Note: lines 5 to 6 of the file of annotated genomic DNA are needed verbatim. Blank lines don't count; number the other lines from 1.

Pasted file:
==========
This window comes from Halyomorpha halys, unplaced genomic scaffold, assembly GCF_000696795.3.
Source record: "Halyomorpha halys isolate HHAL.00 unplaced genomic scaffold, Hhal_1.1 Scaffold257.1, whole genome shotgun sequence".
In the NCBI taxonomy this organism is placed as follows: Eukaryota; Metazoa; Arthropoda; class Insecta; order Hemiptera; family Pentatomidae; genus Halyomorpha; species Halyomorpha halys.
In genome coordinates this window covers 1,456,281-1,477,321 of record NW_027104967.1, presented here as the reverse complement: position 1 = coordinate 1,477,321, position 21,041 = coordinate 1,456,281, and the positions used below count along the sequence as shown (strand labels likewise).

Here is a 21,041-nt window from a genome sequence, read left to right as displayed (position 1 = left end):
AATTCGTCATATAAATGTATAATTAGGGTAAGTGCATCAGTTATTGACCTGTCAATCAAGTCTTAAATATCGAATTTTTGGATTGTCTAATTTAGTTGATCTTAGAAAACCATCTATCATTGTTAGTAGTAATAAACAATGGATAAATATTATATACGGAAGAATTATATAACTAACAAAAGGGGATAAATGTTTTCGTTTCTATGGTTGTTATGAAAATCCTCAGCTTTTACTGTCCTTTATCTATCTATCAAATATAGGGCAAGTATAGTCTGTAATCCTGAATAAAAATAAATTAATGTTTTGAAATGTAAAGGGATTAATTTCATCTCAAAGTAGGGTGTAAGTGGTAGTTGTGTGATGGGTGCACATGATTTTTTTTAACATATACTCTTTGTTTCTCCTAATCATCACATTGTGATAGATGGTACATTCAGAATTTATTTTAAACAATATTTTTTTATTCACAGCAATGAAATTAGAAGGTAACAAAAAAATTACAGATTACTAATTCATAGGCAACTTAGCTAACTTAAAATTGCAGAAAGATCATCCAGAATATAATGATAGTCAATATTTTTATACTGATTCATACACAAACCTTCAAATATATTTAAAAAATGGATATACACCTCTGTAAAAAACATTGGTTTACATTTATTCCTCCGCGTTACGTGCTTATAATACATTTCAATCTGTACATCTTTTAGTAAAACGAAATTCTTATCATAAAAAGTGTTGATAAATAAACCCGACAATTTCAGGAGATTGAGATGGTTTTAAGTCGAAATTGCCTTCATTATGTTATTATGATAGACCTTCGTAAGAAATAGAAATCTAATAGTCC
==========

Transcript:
Here is a 21,041-nt window from a genome sequence, read left to right as displayed (position 1 = left end):
AATTCGTCATATAAATGTATAATTAGGGTAAGTGCATCAGTTATTGACCTGTCAATCAAGTCTTAAATATCGAATTTTTGGATTGTCTAATTTAGTTGATCTTAGAAAACCATCTATCATTGTTAGTAGTAATAAACAATGGATAAATATTATATACGGAAGAATTATATAACTAACAAAAGGGGATAAATGTTTTCGTTTCTATGGTTGTTATGAAAATCCTCAGCTTTTACTGTCCTTTATCTATCTATCAAATATAGGGCAAGTATAGTCTGTAATCCTGAATAAAAATAAATTAATGTTTTGAAATGTAAAGGGATTAATTTCATCTCAAAGTAGGGTGTAAGTGGTAGTTGTGTGATGGGTGCACATGATTTTTTTTAACATATACTCTTTGTTTCTCCTAATCATCACATTGTGATAGATGGTACATTCAGAATTTATTTTAAACAATATTTTTTTATTCACAGCAATGAAATTAGAAGGTAACAAAAAAATTACAGATTACTAATTCATAGGCAACTTAGCTAACTTAAAATTGCAGAAAGATCATCCAGAATATAATGATAGTCAATATTTTTATACTGATTCATACACAAACCTTCAAATATATTTAAAAAATGGATATACACCTCTGTAAAAAACATTGGTTTACATTTATTCCTCCGCGTTACGTGCTTATAATACATTTCAATCTGTACATCTTTTAGTAAAACGAAATTCTTATCATAAAAAGTGTTGATAAATAAACCCGACAATTTCAGGAGATTGAGATGGTTTTAAGTCGAAATTGCCTTCATTATGTTATTATGATAGACCTTCGTAAGAAATAGAAATCTAATAGTCC